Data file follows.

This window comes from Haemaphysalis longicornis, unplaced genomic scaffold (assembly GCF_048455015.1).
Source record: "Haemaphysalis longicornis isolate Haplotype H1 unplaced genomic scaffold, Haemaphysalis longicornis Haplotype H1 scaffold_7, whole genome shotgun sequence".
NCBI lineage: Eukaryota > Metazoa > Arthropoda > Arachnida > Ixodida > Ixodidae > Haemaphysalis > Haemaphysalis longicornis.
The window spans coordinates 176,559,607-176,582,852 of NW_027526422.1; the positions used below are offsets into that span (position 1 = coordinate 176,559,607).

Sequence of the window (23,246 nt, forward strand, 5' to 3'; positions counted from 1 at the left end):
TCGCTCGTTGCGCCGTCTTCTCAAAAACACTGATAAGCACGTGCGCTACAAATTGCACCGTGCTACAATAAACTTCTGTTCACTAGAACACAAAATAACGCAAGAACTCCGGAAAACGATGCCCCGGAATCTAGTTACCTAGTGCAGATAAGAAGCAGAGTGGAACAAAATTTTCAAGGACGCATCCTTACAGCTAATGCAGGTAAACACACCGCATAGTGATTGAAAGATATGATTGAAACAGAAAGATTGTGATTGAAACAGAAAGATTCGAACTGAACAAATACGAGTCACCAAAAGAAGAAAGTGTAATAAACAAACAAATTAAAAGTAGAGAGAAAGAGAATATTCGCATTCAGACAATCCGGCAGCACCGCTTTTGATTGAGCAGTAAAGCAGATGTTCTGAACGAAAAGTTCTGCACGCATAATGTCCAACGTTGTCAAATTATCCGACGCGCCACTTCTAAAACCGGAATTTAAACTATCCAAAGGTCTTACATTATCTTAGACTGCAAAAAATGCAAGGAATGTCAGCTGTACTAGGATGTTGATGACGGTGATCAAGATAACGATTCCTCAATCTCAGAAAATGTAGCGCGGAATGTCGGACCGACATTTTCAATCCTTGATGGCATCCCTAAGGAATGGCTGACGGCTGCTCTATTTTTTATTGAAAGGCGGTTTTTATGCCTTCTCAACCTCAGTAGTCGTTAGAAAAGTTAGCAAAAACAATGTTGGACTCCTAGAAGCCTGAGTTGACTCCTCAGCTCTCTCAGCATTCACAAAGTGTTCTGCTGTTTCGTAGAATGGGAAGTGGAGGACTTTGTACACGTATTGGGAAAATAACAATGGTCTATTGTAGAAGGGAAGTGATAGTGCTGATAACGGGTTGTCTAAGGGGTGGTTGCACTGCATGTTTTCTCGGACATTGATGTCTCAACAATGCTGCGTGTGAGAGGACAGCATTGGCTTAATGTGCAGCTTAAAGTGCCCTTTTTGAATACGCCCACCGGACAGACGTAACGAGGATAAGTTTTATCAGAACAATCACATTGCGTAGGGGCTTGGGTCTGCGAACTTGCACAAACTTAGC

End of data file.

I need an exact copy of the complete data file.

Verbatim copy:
This window comes from Haemaphysalis longicornis, unplaced genomic scaffold (assembly GCF_048455015.1).
Source record: "Haemaphysalis longicornis isolate Haplotype H1 unplaced genomic scaffold, Haemaphysalis longicornis Haplotype H1 scaffold_7, whole genome shotgun sequence".
NCBI lineage: Eukaryota > Metazoa > Arthropoda > Arachnida > Ixodida > Ixodidae > Haemaphysalis > Haemaphysalis longicornis.
The window spans coordinates 176,559,607-176,582,852 of NW_027526422.1; the positions used below are offsets into that span (position 1 = coordinate 176,559,607).

Sequence of the window (23,246 nt, forward strand, 5' to 3'; positions counted from 1 at the left end):
TCGCTCGTTGCGCCGTCTTCTCAAAAACACTGATAAGCACGTGCGCTACAAATTGCACCGTGCTACAATAAACTTCTGTTCACTAGAACACAAAATAACGCAAGAACTCCGGAAAACGATGCCCCGGAATCTAGTTACCTAGTGCAGATAAGAAGCAGAGTGGAACAAAATTTTCAAGGACGCATCCTTACAGCTAATGCAGGTAAACACACCGCATAGTGATTGAAAGATATGATTGAAACAGAAAGATTGTGATTGAAACAGAAAGATTCGAACTGAACAAATACGAGTCACCAAAAGAAGAAAGTGTAATAAACAAACAAATTAAAAGTAGAGAGAAAGAGAATATTCGCATTCAGACAATCCGGCAGCACCGCTTTTGATTGAGCAGTAAAGCAGATGTTCTGAACGAAAAGTTCTGCACGCATAATGTCCAACGTTGTCAAATTATCCGACGCGCCACTTCTAAAACCGGAATTTAAACTATCCAAAGGTCTTACATTATCTTAGACTGCAAAAAATGCAAGGAATGTCAGCTGTACTAGGATGTTGATGACGGTGATCAAGATAACGATTCCTCAATCTCAGAAAATGTAGCGCGGAATGTCGGACCGACATTTTCAATCCTTGATGGCATCCCTAAGGAATGGCTGACGGCTGCTCTATTTTTTATTGAAAGGCGGTTTTTATGCCTTCTCAACCTCAGTAGTCGTTAGAAAAGTTAGCAAAAACAATGTTGGACTCCTAGAAGCCTGAGTTGACTCCTCAGCTCTCTCAGCATTCACAAAGTGTTCTGCTGTTTCGTAGAATGGGAAGTGGAGGACTTTGTACACGTATTGGGAAAATAACAATGGTCTATTGTAGAAGGGAAGTGATAGTGCTGATAACGGGTTGTCTAAGGGGTGGTTGCACTGCATGTTTTCTCGGACATTGATGTCTCAACAATGCTGCGTGTGAGAGGACAGCATTGGCTTAATGTGCAGCTTAAAGTGCCCTTTTTGAATACGCCCACCGGACAGACGTAACGAGGATAAGTTTTATCAGAACAATCACATTGCGTAGGGGCTTGGGTCTGCGAACTTGCACAAACTTAGC